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A native compiler for Scheme compliant with R6RS
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Tag: vicare-0.2d1

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                             Vicare Scheme


  1. Introduction
  2. License
  4. Install
  5. Testing
  6. Policy
  7. Contributing
  A. Credits
  B. Bug reports
  C. Resources

1. Introduction

Scheme is  a statically scoped  and properly tail--recursive  dialect of
the  Lisp programming  language invented  by  Guy Lewis  Steele Jr.  and
Gerald Jay Sussman.  It was  designed to have an exceptionally clear and
simple semantics and few different ways to form expressions.

  The  "Revised^6 Report  on the  Algorithmic Language  Scheme"  gives a
defining description of the  programming language Scheme.  The report is
the work  of many  people in the  course of  many years; revision  6 was
edited by Michael  Sperber, R. Kent Dybvig, Matthew  Flatt and Anton Van

  Ikarus Scheme is an almost R6RS compliant implementation of the Scheme
programming  language; it is  the creation  of Abdulaziz  Ghuloum, which
retired from  development in 2010.   Vicare Scheme is an  R6RS compliant
fork  of Ikarus  Scheme, aiming  at becoming  a native  compiler  for R6
Scheme producing  single threaded programs  running on Intel  x86 32-bit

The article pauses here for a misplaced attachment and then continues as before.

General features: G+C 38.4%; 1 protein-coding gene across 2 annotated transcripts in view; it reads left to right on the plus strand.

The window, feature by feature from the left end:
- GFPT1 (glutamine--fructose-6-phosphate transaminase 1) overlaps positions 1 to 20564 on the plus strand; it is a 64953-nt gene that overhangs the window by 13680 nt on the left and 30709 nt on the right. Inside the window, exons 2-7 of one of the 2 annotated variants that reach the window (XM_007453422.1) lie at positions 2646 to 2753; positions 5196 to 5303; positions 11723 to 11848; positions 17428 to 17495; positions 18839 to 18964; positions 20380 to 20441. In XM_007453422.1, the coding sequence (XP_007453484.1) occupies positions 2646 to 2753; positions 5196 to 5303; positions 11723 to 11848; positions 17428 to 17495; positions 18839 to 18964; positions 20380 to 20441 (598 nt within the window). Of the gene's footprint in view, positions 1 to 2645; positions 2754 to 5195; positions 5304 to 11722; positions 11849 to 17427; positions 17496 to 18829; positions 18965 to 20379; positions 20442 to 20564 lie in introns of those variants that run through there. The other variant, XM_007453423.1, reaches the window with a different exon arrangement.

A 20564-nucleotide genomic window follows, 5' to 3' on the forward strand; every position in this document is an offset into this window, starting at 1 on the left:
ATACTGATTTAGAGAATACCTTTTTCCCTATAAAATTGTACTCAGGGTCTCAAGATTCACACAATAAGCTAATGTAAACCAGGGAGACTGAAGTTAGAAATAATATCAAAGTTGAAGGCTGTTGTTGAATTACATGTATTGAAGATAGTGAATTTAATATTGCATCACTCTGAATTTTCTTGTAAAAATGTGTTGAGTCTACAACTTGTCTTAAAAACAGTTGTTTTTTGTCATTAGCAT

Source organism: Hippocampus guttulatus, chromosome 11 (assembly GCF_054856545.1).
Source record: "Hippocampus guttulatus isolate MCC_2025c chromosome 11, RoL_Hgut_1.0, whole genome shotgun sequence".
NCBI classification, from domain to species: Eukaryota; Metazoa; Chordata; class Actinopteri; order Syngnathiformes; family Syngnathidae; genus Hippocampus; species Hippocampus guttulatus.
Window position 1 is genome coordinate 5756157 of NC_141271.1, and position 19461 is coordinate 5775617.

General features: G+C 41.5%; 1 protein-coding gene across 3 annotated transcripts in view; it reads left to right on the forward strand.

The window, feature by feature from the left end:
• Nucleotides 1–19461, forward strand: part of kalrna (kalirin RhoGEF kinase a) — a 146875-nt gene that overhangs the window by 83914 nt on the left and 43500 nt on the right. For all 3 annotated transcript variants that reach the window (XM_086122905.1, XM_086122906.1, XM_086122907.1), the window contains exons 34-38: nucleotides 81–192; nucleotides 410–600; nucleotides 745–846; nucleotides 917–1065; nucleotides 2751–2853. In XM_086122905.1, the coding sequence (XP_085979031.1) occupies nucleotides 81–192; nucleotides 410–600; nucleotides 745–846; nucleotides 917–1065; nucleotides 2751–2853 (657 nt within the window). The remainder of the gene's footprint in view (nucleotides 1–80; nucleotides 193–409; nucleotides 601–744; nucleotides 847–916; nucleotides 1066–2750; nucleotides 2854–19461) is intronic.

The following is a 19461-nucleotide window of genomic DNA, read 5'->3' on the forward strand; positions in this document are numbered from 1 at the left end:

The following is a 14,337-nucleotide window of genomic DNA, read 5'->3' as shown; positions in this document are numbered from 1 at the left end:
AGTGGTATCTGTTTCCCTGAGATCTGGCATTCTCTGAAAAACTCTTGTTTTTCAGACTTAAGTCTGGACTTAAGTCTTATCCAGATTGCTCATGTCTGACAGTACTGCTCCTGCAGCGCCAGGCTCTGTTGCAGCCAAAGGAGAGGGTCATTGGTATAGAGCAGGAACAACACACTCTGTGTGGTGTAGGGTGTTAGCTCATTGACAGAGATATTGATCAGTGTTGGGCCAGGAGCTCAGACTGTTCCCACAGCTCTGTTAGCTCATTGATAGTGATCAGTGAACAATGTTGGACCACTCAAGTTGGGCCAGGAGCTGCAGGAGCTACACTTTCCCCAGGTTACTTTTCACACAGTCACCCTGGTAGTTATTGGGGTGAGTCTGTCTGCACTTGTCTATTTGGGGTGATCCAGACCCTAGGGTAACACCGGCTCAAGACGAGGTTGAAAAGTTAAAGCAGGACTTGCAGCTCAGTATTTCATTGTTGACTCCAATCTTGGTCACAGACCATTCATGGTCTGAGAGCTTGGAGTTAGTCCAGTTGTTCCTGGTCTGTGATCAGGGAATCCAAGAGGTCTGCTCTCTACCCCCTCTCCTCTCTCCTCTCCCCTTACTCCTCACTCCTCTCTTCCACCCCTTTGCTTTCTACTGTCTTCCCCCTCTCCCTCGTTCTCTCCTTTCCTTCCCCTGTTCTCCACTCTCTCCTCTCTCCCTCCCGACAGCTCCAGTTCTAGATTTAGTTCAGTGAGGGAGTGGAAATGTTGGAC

processors;  Vicare  is  officially   not  ready  for  64-bit  machines.
"Vicare" is pronounced the etruscan way.

  Current official maintainers are:

Marco Maggi <>

2. License

Copyright (c) 2011 Marco Maggi <>
Copyright (c) 2006-2010 Abdulaziz Ghuloum <>
Modified by the Vicare contributors.

This program is free software:  you can redistribute it and/or modify it
under the  terms of the GNU  General Public License as  published by the
Free Software Foundation,  either version 3 of the  License, or (at your
option) any later version.

This program  is distributed  in the  hope that it  will be  useful, but
WITHOUT   ANY   WARRANTY;  without   even   the   implied  warranty   of
General Public License for more details.

You should have received a copy  of the GNU General Public License along
with this program.  If not, see <>.

4. Install

After checking out a revision from the repository, we will have to build
the infrastructure running a script from the top source directory:

   $ cd /path/to/vicare
   $ sh

after  that, or  if we  have downloaded  a proper  distribution tarball,
basically we should do:

   $ mkdir "=build"
   $ cd "=build"
   $ ../configure
   $ make
   $ make install

  To test what a rule will do use the "-n" option; example:

    $ make install -n

  The "Makefile" supports the  "DESTDIR" environment variable to install
the files under a temporary location; example:

    $ make install DESTDIR=/tmp/marco/vicare

5. Testing

Test  files  are  located  in  the "tests"  directory;  the  files  with
extension  ".sps" are  Scheme  programs.  They  are  partitioned in  two
families: the files whose name  start with "long-test" need some time to
be executed  by a  powerless computer; the  files whose name  start with
"test" can  be run in  reasonable time on  any system.  The  files whose
name contains "r6rs" are R6RS compliance tests by Matthew Flatt.

  The "make check",  "make test" and "make tests"  commands run the same
set of  "quick" tests; the "check"  makefile rule uses  the GNU Automake

  The "make long-test"  and "make long-tests" commands run  the same set
of time-consuming tests.

  It  is possible  to select  a  single test  file by  using the  "file"
variable on the command line of "make"; for example: